SoftBank's government affairs team registers to lobby

SoftBank's government affairs team registers to lobby
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The Japanese conglomerate SoftBank has registered to lobby as part of its ongoing arrival into Washington, the company first told The Hill.

SoftBank, which owns most of Sprint, has been using contract lobbyists and not in-house lobbyists until they registered Thursday evening.

The company had no D.C. lobbyists in-house until Ziad Ojakli, who was Ford's top lobbyist, went to the company in August 2018 as senior vice president and global government affairs officer.


Ojakli had worked for Ford since 2004 and before that was in the legislative affairs office for former President George W. Bush.

“Still, we have a lot of work to do but we’ve largely been educating people as to what SoftBank is. As newbies here, we’re trying to understand the company,” Ojakli told The Hill. “Up through June we felt like there wasn’t any need to register but now, as we started getting deeper into the issues and especially on behalf of some of our portfolio investments, we felt that it was time to at least start that.”

The team registering to lobby is lead by Brian Conklin, vice president of government affairs. He has been with SoftBank since October 2018.

Conklin was at the United Services Automobile Association for over 11 years and before that was deputy assistant to Bush. Additionally, Jeff Dressler, former national security adviser to ex-Speaker Paul RyanPaul Davis RyanNo time for the timid: The dual threats of progressives and Trump Juan Williams: Pelosi shows her power Cheney takes shot at Trump: 'I like Republican presidents who win re-election' MORE (R-Wis.), Alison Jones, formerly with Ford, and Tonya Williams, onetime legislative affairs director for former Vice President Joe BidenJoe BidenMarcus Garvey's descendants call for Biden to pardon civil rights leader posthumously GOP grapples with chaotic Senate primary in Pennsylvania ​​Trump social media startup receives commitment of billion from unidentified 'diverse group' of investors MORE, registered to lobby.

Ojakli is not registering with SoftBank but is not averse to it, he said.

The four lobbyists will work on issues that reflect the portfolio investments, Ojakli said. That includes technology, financial services, data privacy issues, infrastructure and transportation.

“They run the gamut because the investments run the gamut. Whether in health care, or in transportation, or in construction, in all different segments. They all have different issues,” Ojakli said.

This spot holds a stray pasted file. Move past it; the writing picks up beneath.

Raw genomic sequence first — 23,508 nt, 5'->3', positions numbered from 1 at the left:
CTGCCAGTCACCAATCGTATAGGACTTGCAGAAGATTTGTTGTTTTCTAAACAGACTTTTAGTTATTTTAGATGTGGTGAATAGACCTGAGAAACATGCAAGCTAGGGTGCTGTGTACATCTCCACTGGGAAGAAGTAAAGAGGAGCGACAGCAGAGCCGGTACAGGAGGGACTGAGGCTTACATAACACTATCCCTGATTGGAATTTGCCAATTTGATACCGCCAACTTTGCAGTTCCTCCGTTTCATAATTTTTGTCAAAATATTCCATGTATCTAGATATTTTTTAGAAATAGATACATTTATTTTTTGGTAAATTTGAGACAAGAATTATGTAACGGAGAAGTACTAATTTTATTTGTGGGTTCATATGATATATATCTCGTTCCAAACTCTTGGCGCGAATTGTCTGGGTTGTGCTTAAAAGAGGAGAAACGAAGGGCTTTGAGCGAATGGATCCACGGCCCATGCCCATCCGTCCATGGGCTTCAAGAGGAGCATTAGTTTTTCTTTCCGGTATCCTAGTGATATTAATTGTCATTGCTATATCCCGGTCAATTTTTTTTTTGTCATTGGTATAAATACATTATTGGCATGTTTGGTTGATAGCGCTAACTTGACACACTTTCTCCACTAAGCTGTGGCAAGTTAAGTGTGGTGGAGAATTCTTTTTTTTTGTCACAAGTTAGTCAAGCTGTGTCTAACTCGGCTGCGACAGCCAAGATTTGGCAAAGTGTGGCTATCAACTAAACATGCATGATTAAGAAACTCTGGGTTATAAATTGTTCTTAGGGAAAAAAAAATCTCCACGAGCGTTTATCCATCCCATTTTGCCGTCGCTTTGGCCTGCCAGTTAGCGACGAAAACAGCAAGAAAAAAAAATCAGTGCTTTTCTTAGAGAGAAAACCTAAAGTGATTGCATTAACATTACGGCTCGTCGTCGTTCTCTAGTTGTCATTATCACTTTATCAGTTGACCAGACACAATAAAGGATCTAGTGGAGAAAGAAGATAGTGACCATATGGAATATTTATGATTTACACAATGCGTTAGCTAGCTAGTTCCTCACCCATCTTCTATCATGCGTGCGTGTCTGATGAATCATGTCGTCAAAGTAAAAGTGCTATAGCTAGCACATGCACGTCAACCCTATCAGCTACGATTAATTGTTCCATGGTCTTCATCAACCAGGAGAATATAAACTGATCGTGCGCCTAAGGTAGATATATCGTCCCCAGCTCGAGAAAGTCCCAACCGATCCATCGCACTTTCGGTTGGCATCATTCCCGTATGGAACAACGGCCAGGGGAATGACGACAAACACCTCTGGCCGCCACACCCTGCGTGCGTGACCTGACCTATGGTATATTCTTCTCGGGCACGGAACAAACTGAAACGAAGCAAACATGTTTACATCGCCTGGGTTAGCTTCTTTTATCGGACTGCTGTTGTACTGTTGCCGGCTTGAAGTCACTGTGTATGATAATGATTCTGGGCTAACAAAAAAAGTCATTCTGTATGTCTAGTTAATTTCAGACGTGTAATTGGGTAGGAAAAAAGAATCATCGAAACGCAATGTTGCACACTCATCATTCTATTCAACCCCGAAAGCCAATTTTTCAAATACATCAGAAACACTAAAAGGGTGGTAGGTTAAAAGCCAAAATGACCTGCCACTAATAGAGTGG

Over the last nine months, Softbank has been hiring up in D.C. and now has 13 people on the government affairs team.

“At Ford, I’d be able to come in the first day and you know where to turn because everything had been established over periods of time. Here, we just kind of came in. It’s brand new. We feel like we’re in our own startup,” Ojakli said.

Softbank has spent almost $1.5 million so far on total lobbying expenditures this year. That number includes the subtotal for subsidiary Sprint Communications, which accounts for the vast majority of that lobbying at $1.3 million alone.

Sprint retains Ballard Partners, Covington & Burling, the Raben Group and TwinLogic Strategies, among others. Ballard, which is the firm of Brian Ballard, a top fundraiser for Trump, makes the most from them, at $80,000 so far for the year.

In 2018, Softbank spent just over $3.5 million on lobbying expenditures, up from the nearly $2.5 spent in 2017. Its most expensive lobbying year was 2014, when it spent over $4.2 million, nearly $3 million of which was for Sprint. Sprint unsuccessfully tried to acquire T-Mobile that year.

SoftBank is the 36th biggest company in the world. Around the time SoftBank was staffing up in D.C., it was scrutinized for its relationship with Saudi Arabia during the death of journalist Jamal Khashoggi. Founder Masayoshi Son was focused on investments coming from a fund, which Saudi Arabia was the biggest investment partner of.

“I think the company made the right call about having a government affairs presence because there are so many issues that are not only U.S. but worldwide that could really have an impact on the bottom line of any of these investments,” Ojakli said. “There are also a lot of better ways that we can serve better by working with government.”

Updated on June 28 at 3:55 p.m.